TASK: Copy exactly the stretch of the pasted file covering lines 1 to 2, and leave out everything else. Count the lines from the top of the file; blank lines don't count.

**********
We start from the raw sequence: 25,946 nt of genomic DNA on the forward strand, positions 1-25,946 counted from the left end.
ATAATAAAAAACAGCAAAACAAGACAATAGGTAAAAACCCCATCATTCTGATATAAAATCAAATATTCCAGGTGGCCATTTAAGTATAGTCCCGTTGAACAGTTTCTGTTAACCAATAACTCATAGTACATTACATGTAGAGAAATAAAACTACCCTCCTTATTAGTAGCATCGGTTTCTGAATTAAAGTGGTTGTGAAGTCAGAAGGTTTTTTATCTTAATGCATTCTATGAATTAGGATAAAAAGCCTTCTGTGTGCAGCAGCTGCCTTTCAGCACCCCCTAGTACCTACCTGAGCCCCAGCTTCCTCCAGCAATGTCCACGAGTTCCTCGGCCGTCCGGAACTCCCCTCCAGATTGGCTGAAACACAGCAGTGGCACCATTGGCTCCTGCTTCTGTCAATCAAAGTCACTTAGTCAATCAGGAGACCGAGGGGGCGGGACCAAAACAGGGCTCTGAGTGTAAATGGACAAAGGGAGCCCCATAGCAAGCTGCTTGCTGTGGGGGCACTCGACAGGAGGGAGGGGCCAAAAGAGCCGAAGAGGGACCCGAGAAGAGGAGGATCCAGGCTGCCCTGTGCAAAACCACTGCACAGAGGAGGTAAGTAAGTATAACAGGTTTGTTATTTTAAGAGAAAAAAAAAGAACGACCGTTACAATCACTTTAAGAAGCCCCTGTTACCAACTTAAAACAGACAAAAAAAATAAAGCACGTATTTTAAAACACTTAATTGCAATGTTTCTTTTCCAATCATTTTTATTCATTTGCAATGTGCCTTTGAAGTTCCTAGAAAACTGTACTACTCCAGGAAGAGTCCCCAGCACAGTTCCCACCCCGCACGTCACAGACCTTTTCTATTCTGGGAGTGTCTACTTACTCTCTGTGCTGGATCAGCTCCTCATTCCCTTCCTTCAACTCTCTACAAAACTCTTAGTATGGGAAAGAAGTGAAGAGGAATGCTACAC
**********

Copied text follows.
We start from the raw sequence: 25,946 nt of genomic DNA on the forward strand, positions 1-25,946 counted from the left end.
ATAATAAAAAACAGCAAAACAAGACAATAGGTAAAAACCCCATCATTCTGATATAAAATCAAATATTCCAGGTGGCCATTTAAGTATAGTCCCGTTGAACAGTTTCTGTTAACCAATAACTCATAGTACATTACATGTAGAGAAATAAAACTACCCTCCTTATTAGTAGCATCGGTTTCTGAATTAAAGTGGTTGTGAAGTCAGAAGGTTTTTTATCTTAATGCATTCTATGAATTAGGATAAAAAGCCTTCTGTGTGCAGCAGCTGCCTTTCAGCACCCCCTAGTACCTACCTGAGCCCCAGCTTCCTCCAGCAATGTCCACGAGTTCCTCGGCCGTCCGGAACTCCCCTCCAGATTGGCTGAAACACAGCAGTGGCACCATTGGCTCCTGCTTCTGTCAATCAAAGTCACTTAGTCAATCAGGAGACCGAGGGGGCGGGACCAAAACAGGGCTCTGAGTGTAAATGGACAAAGGGAGCCCCATAGCAAGCTGCTTGCTGTGGGGGCACTCGACAGGAGGGAGGGGCCAAAAGAGCCGAAGAGGGACCCGAGAAGAGGAGGATCCAGGCTGCCCTGTGCAAAACCACTGCACAGAGGAGGTAAGTAAGTATAACAGGTTTGTTATTTTAAGAGAAAAAAAAAGAACGACCGTTACAATCACTTTAAGAAGCCCCTGTTACCAACTTAAAACAGACAAAAAAAATAAAGCACGTATTTTAAAACACTTAATTGCAATGTTTCTTTTCCAATCATTTTTATTCATTTGCAATGTGCCTTTGAAGTTCCTAGAAAACTGTACTACTCCAGGAAGAGTCCCCAGCACAGTTCCCACCCCGCACGTCACAGACCTTTTCTATTCTGGGAGTGTCTACTTACTCTCTGTGCTGGATCAGCTCCTCATTCCCTTCCTTCAACTCTCTACAAAACTCTTAGTATGGGAAAGAAGTGAAGAGGAATGCTACAC